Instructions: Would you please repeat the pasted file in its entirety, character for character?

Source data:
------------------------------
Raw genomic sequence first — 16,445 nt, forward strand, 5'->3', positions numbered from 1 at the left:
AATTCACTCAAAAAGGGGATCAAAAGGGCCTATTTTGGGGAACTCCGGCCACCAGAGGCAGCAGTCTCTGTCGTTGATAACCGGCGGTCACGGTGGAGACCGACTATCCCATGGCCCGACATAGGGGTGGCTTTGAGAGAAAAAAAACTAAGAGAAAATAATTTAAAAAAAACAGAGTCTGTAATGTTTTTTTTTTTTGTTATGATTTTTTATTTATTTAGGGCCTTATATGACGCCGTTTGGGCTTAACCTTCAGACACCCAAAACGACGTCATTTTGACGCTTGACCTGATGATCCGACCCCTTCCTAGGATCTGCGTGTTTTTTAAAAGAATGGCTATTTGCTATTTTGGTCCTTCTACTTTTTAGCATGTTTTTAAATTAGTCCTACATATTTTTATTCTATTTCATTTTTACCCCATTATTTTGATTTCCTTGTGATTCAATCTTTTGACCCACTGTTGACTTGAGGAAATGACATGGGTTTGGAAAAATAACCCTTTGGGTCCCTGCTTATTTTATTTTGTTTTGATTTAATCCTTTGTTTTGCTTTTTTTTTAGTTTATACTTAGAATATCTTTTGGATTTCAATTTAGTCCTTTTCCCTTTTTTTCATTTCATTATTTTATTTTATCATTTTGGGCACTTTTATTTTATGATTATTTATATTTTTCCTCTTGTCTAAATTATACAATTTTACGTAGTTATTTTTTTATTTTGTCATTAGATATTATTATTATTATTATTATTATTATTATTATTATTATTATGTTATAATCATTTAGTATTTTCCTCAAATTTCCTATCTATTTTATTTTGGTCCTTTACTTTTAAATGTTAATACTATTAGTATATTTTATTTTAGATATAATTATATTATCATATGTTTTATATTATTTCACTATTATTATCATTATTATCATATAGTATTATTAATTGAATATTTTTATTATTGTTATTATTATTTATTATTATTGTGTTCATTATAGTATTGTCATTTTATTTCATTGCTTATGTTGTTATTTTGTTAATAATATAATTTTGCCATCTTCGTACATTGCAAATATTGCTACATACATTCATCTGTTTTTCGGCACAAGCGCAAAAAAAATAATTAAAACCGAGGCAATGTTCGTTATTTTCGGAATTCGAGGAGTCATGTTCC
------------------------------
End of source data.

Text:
Raw genomic sequence first — 16,445 nt, forward strand, 5'->3', positions numbered from 1 at the left:
AATTCACTCAAAAAGGGGATCAAAAGGGCCTATTTTGGGGAACTCCGGCCACCAGAGGCAGCAGTCTCTGTCGTTGATAACCGGCGGTCACGGTGGAGACCGACTATCCCATGGCCCGACATAGGGGTGGCTTTGAGAGAAAAAAAACTAAGAGAAAATAATTTAAAAAAAACAGAGTCTGTAATGTTTTTTTTTTTTGTTATGATTTTTTATTTATTTAGGGCCTTATATGACGCCGTTTGGGCTTAACCTTCAGACACCCAAAACGACGTCATTTTGACGCTTGACCTGATGATCCGACCCCTTCCTAGGATCTGCGTGTTTTTTAAAAGAATGGCTATTTGCTATTTTGGTCCTTCTACTTTTTAGCATGTTTTTAAATTAGTCCTACATATTTTTATTCTATTTCATTTTTACCCCATTATTTTGATTTCCTTGTGATTCAATCTTTTGACCCACTGTTGACTTGAGGAAATGACATGGGTTTGGAAAAATAACCCTTTGGGTCCCTGCTTATTTTATTTTGTTTTGATTTAATCCTTTGTTTTGCTTTTTTTTTAGTTTATACTTAGAATATCTTTTGGATTTCAATTTAGTCCTTTTCCCTTTTTTTCATTTCATTATTTTATTTTATCATTTTGGGCACTTTTATTTTATGATTATTTATATTTTTCCTCTTGTCTAAATTATACAATTTTACGTAGTTATTTTTTTATTTTGTCATTAGATATTATTATTATTATTATTATTATTATTATTATTATTATTATGTTATAATCATTTAGTATTTTCCTCAAATTTCCTATCTATTTTATTTTGGTCCTTTACTTTTAAATGTTAATACTATTAGTATATTTTATTTTAGATATAATTATATTATCATATGTTTTATATTATTTCACTATTATTATCATTATTATCATATAGTATTATTAATTGAATATTTTTATTATTGTTATTATTATTTATTATTATTGTGTTCATTATAGTATTGTCATTTTATTTCATTGCTTATGTTGTTATTTTGTTAATAATATAATTTTGCCATCTTCGTACATTGCAAATATTGCTACATACATTCATCTGTTTTTCGGCACAAGCGCAAAAAAAATAATTAAAACCGAGGCAATGTTCGTTATTTTCGGAATTCGAGGAGTCATGTTCC